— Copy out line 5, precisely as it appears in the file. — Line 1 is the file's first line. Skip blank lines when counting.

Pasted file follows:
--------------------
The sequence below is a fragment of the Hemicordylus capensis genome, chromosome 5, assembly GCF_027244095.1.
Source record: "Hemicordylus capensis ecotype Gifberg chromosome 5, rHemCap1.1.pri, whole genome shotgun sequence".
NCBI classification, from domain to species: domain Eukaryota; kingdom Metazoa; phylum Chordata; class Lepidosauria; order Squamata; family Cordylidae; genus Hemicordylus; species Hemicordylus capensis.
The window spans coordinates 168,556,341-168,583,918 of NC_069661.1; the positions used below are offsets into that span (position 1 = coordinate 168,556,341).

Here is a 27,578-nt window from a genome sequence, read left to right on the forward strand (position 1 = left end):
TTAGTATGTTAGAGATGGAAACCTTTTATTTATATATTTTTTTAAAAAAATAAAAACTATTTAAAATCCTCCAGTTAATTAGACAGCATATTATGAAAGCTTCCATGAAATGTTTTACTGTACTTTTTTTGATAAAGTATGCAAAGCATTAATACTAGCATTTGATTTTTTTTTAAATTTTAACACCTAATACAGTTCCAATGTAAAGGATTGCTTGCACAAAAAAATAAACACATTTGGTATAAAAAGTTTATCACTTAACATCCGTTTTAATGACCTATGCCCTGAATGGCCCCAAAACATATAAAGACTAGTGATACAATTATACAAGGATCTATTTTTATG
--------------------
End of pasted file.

Here is a 27,578-nt window from a genome sequence, read left to right on the forward strand (position 1 = left end):